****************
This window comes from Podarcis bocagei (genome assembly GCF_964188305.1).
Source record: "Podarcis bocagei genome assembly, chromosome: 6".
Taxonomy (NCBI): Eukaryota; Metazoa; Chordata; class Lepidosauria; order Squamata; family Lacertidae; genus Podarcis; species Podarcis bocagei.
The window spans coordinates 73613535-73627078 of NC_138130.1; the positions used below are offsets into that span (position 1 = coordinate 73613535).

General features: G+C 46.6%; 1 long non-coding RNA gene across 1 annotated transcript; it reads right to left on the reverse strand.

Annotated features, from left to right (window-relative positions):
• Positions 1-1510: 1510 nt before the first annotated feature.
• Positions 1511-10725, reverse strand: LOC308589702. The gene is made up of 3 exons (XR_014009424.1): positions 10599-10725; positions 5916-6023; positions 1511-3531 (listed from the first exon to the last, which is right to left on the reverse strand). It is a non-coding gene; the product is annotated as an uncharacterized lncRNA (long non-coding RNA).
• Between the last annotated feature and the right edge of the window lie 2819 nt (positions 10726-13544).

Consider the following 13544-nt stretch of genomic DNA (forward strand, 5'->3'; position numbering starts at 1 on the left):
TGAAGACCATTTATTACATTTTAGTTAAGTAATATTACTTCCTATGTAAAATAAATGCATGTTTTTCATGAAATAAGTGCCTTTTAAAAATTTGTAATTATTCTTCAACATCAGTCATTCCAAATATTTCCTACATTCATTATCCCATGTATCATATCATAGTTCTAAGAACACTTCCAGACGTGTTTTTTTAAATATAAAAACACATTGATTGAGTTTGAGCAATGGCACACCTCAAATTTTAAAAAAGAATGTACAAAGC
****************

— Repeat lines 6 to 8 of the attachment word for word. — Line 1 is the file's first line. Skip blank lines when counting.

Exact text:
Annotated features, from left to right (window-relative positions):
• Positions 1-1510: 1510 nt before the first annotated feature.
• Positions 1511-10725, reverse strand: LOC308589702. The gene is made up of 3 exons (XR_014009424.1): positions 10599-10725; positions 5916-6023; positions 1511-3531 (listed from the first exon to the last, which is right to left on the reverse strand). It is a non-coding gene; the product is annotated as an uncharacterized lncRNA (long non-coding RNA).